Hackgate has shocked the world. But this latest media scandal is shocking not because of the awfulness that the practice of phone hacking is and the lack of humanity it has revealed but because it has exposed a system that is deeply flawed. This system of commercial news and journalistic practice is now under the spotlight. The Leveson inquiry into phone hacking and has been launched to interrogate the culture, practices and ethics of the press; there is a Lords Select Committee into the future of investigative journalism, a joint Select Committee on privacy and injunctions and numerous police investigations; all of which will feed into a Communications Review leading up to the New Communications Act in 2013. Each of these bring with them unprecedented opportunities to critique contemporary news and come up with solutions to ensure that news operates in the public interest.
However, parliamentary inquiries and select committees are notoriously difficult to access particularly if you are a small campaign or pressure group. Those with vested interests, the news corporations and media conglomerates are putting the full weight of their PR machinery and legal teams into influencing the outcome of these inquiries. Unless citizens and civil society can get their voices heard in these elite processes it is likely that big business, will once again, rule the day and the remedies proposed will likely be in their favour. The Co-ordinating Committee for Media Reform has been established to try and counter this imbalance.
The Co-ordinating Committee for Media Reform has been initiated by the Goldsmiths Leverhulme Media Research Centre and has been joined by many of the leading media reform groups including the Campaign for Press and Broadcasting Freedom, Voice of the Listener and Viewer, Media Standards Trust, National Union of Journalists, 38 Degrees, Open Society Media Programme, MediaWise, Compass, Coalition of Resistance, PEN, as well as the MeCCSA Policy Network. It is an independent coalition of groups and individuals committed to promoting a media system that operates in the public interest and not for predominantly private or shareholder gain.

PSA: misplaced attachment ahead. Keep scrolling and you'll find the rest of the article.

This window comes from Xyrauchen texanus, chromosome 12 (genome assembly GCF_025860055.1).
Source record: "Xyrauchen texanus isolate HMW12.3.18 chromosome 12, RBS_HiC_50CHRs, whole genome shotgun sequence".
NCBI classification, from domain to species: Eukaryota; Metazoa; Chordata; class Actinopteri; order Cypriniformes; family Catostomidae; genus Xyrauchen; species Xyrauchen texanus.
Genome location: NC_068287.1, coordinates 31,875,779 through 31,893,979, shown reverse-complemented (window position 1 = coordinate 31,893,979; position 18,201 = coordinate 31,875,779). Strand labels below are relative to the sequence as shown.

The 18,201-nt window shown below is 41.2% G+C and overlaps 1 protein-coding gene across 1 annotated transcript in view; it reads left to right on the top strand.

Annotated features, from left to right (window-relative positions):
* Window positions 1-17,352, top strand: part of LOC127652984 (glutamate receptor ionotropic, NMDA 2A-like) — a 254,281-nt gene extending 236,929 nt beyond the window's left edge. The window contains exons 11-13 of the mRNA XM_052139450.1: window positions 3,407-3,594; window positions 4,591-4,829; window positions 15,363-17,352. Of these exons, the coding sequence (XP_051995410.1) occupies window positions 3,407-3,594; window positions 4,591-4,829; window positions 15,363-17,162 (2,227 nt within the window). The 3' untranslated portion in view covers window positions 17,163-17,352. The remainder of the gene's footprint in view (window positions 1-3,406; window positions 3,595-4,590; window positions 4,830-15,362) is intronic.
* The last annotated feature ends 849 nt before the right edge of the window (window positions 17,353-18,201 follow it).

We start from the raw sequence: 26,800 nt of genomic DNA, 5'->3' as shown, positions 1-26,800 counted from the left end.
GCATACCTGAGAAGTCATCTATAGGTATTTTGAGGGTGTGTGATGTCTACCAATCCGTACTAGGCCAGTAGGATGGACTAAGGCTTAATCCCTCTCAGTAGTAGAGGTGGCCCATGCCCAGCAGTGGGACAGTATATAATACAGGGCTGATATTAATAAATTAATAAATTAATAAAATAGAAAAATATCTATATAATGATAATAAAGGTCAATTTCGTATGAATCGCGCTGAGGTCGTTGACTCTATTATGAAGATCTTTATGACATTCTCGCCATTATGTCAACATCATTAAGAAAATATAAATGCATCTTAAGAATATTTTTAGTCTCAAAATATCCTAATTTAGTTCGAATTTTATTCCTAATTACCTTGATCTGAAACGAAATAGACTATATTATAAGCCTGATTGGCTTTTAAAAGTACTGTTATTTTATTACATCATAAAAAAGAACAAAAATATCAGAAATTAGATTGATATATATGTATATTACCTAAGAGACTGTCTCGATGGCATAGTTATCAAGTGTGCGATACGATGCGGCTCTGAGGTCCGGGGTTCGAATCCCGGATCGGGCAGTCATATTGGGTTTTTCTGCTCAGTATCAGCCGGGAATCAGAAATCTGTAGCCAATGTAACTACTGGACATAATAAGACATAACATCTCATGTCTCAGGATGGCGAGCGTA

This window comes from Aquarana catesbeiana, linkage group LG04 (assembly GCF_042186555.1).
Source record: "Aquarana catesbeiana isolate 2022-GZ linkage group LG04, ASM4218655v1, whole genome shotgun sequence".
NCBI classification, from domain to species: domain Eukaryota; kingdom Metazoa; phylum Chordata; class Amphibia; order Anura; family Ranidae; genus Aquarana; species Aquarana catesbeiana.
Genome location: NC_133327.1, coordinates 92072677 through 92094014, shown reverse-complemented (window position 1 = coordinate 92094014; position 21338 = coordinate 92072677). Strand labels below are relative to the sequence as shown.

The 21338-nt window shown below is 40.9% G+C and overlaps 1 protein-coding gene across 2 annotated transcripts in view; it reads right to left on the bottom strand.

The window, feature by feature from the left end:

In the light of the forthcoming public inquiry into the regulation and ethics of the press (the Leveson Inquiry) as well as the Communications Review that is set to advise on a new Communications Bill in 2013, there is a real need to co-ordinate and support the work of advocacy groups campaigning to protect the public interest in news and beyond. The aim of this Committee is to bring key organizations into a collaborative partnership and to better influence the terms of debate and outcome of the inquiry and Communications Review.
The objectives of the Committee are precise:
- To ensure the most effective contribution by NGOs, academics and media campaigners to the Leveson Inquiry and the Communications Review, by providing co-ordination and other forms of support;
- To stimulate research and campaign activities that focus on advocating media policies that serve the democratic needs of citizens, that sustain news in the public interest and that challenge unaccountable formations of media power.
We are currently developing policy briefing papers, around the following key areas:
1. Plurality and the Public Interest
What is in the public interest in relation to the provision of news for democracy to thrive? Can we regulate for the relationship between news and democracy while retaining independent journalism and freedom of the press and if so, how? This theme addresses three key concepts: freedom (how much freedom do the media have to operate in the interests of democracy as opposed to the interests of commercial practice?); pluralism (how can we ensure a genuine plurality of voices and views in the news?); and control (if concentration of media ownership affects its internal practice and external output, how do we prevent it?).
Recent controversies concerning the use of phone hacking, the pursuit of injunctions, the use of plagiarized copy and the legal implications of emerging social media platforms have undermined the integrity of journalists and news organisations. Codes of conduct, regulations and legal remedy are in place but have too often been ignored in the pursuit of audience share and profit. The debate needs to move on from a concern with ethical codes towards a concern with ethical practice. Any policy discussions and legislative developments that impact on professional journalism must acknowledge the ethical foundations of newsgathering and to reflect on what interventions are necessary to leverage an ethical framework into news practices. We need to consider how technical advances can aid transparency and how journalists can be protected from news desk pressure that too often undermines the possibility of ethical practice. How can we provide the environment that is required to enable journalists to do the job most of them want to do – to scrutinize, to monitor, hold to account, interrogate power, to facilitate and maintain deliberation?
How do we address issues concerning the economic performance and sustainable growth of the news industry? How do we invest commercial news with public interest priorities? How can we develop new funding models that will sustain local and national ventures? This will require looking beyond the traditional free-market models that underpin UK print journalism which are proving to be increasingly less viable. We need therefore to consider and propose a range of alternatives funding models and structures including (but not limited to) trust structures, local/regional news hubs, tax incentives, subsidies and levies.
We want as many people as possible to get involved and contribute to the debate.
Please email email@example.com to join the campaign and help make history. www.mediareform.org.uk